There's the facts and the truth. On the night of summer solstice, June 1991, in Stoke Woods just outside of Bristol, Lucy's little brother, Teddy, goes missing. From that terrible night, Eliza--Lucy's childhood imaginary friend--becomes Lucy's lead character in her bestselling series of novels. As the novel opens, Lucy has just sent her latest Detective Sergeant Eliza Grey novel off to her agent. After the first novel published four years ago, the series exploded onto the crime-fiction scene. Consequently, Lucy and her husband, Dan, have gone from renting out a flat in a graffiti- and coffee shop-speckled neighborhood of Bristol, to living in a grand mansion near Stoke Woods, not far from the place where Teddy went missing.
Is it fluke or strange twist of fate that Lucy finds herself now living so close to her childhood home? Is Dan--who is clearly envious of his wife's literary success--showing a callous contempt for Lucy's feelings? Eliza seems to be the only constant in her life. Lucy sees Eliza everywhere, as though she's a character who has walked right out of the books and into Lucy's life. Lucy loves Eliza yet has had no idea that her value rests completely on her fictional character. After deciding to write her out of her latest book, her cold-hearted publicists, Max and Angela, refuse to publish it, telling her that it's "not sufficiently marketable."
Thus begins the novel's suspenseful set-up: the discovery of an abandoned car, a dead body, and a figure at the window, the posture of someone who could be threatening and seems to haunt Lucy's every move. Max and Angela try to pressure Lucy, but not before Lucy confesses to Dan, which jumpstarts his series of accusations. The situation is aggravated by his efforts to control her: "Did he even love me anymore and if not, what does Dan want?" She suspects that her gorgeous neighbor is flirting with Dan. Though she's angry with him, the exhausted, confused and frightened part of her also wants him. At night, she wakes up gasping from dreams, fighting for air. She's in danger of isolating herself from the world. For her part, as a heroine with a certain naivety, and a husband who might not be as loyal as he seems, Lucy recalls the character played by Joan Fontaine in Alfred Hitchcock's "Suspicion."
Macmillan's novel has a little bit of everything, including the suffocating atmosphere of most British thrillers. Once Dan suddenly disappears, leaving the scene, the infidelity aspects of the narrative pretty much evaporate. Lucy soldiers on, seeking to prove to Eliza that she doesn't need her--and prove to Dan when he gets back that she's hardly noticed his disappearance. Memories of what happened to Teddy continue to shadow Lucy. She begins to have a horrible feeling that she's become a pawn in the game that her husband is playing.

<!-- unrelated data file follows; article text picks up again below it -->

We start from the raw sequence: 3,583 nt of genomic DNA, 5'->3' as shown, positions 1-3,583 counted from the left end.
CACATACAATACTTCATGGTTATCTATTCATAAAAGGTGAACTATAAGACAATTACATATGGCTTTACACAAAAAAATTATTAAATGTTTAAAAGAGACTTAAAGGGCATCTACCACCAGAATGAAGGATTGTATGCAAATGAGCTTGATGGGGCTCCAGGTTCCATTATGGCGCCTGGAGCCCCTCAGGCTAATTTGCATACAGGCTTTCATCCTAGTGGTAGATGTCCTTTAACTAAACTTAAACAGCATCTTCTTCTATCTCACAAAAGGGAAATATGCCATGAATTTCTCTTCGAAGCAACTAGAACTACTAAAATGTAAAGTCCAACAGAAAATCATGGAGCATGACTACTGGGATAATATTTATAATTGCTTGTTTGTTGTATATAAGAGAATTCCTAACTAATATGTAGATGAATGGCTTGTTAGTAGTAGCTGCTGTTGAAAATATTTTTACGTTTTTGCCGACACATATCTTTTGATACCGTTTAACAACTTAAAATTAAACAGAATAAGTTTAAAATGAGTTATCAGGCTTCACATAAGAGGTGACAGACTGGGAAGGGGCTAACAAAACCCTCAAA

The tops of the trees in Stoke Woods seem "to bleed Lucy's memories like sap," as well as the boundary hedge close to where Lucy thought she saw the "shadowy man." The house seems colder than usual, the sort of chill that makes you tremble from inside out. Lucy's task is to find Dan and to recreate Teddy's last hours. Lucy builds a picture of Dan's web: "I was at its center, disorientated, uncomprehending and trapped." Was it a betrayal or malice? Or something else? Little shreds of anxiety fall around Lucy as she thinks about how she has loved Eliza for as long as she can remember; she loved Eliza as she loved Teddy. A great distance seems to have opened up between Lucy and real life; it frightens her that she can't remember what happened the night of the summer solstice.
The secondary characters pop in now and again to advance the plot and to notice things Lucy does not, particularly the relaxed, almost disheveled, DS Lisa Bright. Lucy knows there's more beneath Bright's officious demeanor. The Detective has calmness, a "feline watchfulness" that masks what she might really feel about Lucy. Bright is concerned about Daniel's welfare, but she also suspects Lucy. A subtle plot twist revolves around the Eliza Grey fan-fiction page. They've already found out that Daniel is missing. The narrative comes full circle, spinning back to missing Teddy, "the spirit King" and the summer solstice when the spirits were out to play, perhaps "crossing from their world to ours and back again." Other neighbors Barry and Vi remember Teddy, and they understand that Lucy was little Lucy Bewley from Charlotte Close who'd grown up on the other side of the woods from their home, whose brother went missing and who was accused of harming him.
The fact that Lucy discovers that Dan has been digging around in the most terrible and sensitive areas of her past increases Lucy's sense of unease. Lucy remains plagued by the vision of the edge of the woods and that her past is playing tricks on her: "I had a sense of being in an altered world." Clever and haunting, the novel is as much about Lucy's memories as it is a literary mystery centering on her love for Eliza and Teddy, of heat and fire and the sparks that flew the night Teddy disappeared in those fairy-tale woods.